I’m watching 365 documentaries and writing about each one in 2014. Tweet your suggestions to @documentarysite, or send an e-mail to email@example.com. Read more.
Note: This post may contain spoilers.
Some of the most unwatchable docs are also some of the most unwriteable. I refer not to the documentary’s quality, but to its subject and the emotional punch in the gut it delivers.
Two older examples come to mind. First are the animal slaughtering scenes in Georges Franju’s Blood of the Beasts (Le sang des bêtes, 1949). Franju’s short film juxtaposes scenes of serene suburban Paris with extended shots of animals being killed and dying, from sheep to pigs to a white horse. This film represents a documentary version of a horror film for me, which shouldn’t be surprising considering the director.
Second is the onslaught of footage found in Alain Resnais’s Night and Fog (Nuit et brouillard, 1955): the mass graves, the emaciated and naked prisoners, the “products” created with or extracted from them. The most disturbing shots are the ones that seem still but actually are motion pictures. In one the camera focuses on a man sitting still until, suddenly, he blinks. That small motion is a powerful reminder of the man’s living and suffering.
The Act of Killing falls into this almost unwriteable place for me, as it has taken me almost a month to compose this response. At its core, Joshua Oppenheimer’s documentary is about trauma, but it inverts the usual traumatic testimony. Instead of giving the survivors a voice, this piece gives it to the perpetrators who killed an estimated 1 million people in Indonesia suspected for being Communists, their sympathizers, Chinese people, or Christian.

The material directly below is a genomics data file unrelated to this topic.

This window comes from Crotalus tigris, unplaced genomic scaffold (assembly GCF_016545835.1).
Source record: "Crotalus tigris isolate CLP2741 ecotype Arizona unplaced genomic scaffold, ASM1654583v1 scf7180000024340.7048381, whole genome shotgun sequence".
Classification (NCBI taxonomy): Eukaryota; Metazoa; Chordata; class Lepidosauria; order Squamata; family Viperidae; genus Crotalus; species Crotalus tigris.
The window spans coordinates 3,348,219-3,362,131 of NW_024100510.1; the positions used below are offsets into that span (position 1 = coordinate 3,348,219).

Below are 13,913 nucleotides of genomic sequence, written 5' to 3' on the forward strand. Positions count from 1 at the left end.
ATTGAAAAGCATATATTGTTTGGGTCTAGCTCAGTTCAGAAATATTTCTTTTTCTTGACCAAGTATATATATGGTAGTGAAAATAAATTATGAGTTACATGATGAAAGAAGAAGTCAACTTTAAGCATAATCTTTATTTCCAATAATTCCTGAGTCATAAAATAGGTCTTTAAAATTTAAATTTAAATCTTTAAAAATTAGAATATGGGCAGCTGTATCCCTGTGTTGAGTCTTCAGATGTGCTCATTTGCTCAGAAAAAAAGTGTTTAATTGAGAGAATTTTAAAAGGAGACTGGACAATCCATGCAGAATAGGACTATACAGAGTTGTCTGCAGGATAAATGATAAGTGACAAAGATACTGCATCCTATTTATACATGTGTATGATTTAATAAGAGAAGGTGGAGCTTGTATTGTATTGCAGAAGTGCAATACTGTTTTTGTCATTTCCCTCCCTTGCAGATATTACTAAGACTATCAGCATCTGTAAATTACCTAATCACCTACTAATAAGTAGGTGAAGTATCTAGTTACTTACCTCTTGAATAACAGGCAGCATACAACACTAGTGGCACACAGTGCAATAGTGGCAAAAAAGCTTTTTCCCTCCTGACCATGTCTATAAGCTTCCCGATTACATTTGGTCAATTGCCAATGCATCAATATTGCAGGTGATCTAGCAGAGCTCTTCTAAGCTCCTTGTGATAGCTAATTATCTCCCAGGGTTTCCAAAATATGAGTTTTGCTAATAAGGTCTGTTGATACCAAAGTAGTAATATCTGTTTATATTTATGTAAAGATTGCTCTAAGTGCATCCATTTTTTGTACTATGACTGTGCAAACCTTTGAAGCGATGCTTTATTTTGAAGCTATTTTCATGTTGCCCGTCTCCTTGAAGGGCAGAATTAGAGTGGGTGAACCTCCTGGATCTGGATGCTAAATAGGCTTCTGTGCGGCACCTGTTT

These men recount their experiences in committing this genocide, and almost none of them show remorse or other emotional disturbance for what they did. They re-enact their experiences through both simple and elaborate stagings. In a simple one, the perpetrator shows how to garrote someone efficiently without as much blood loss as other execution methods. More complex stagings use costumes, sets, and even extras in supporting roles. The perpetrators re-enact these scenes with relish, while some of the extras appear frightened to be there.
Some critics question the decision of giving these perpetrators a voice about this situation and in this documentary. Documentary ethos is strongly tied with giving voice to those who would not have it otherwise, and yet The Act of Killing gives voice to those who already retain power. Had this documentary used talking heads to explain what happened and why, the results would have been … … I can’t find a word here.
But understanding the mind of the perpetrator is just as important as understanding the experiences of the survivor, if anything to prevent these atrocities from happening again. Oppenheimer’s use of the re-enactments provides a necessary layer of intervention, which renders their acts both watchable and ridiculous at the same time. The excess of their fun in remaking the scenes shows both their humanity and their forgetting of others’ humanity. These events seem fantasy to them, not reality, but to others watching those supposed fantasies it is a horrifying reality. And that reality needs to represented.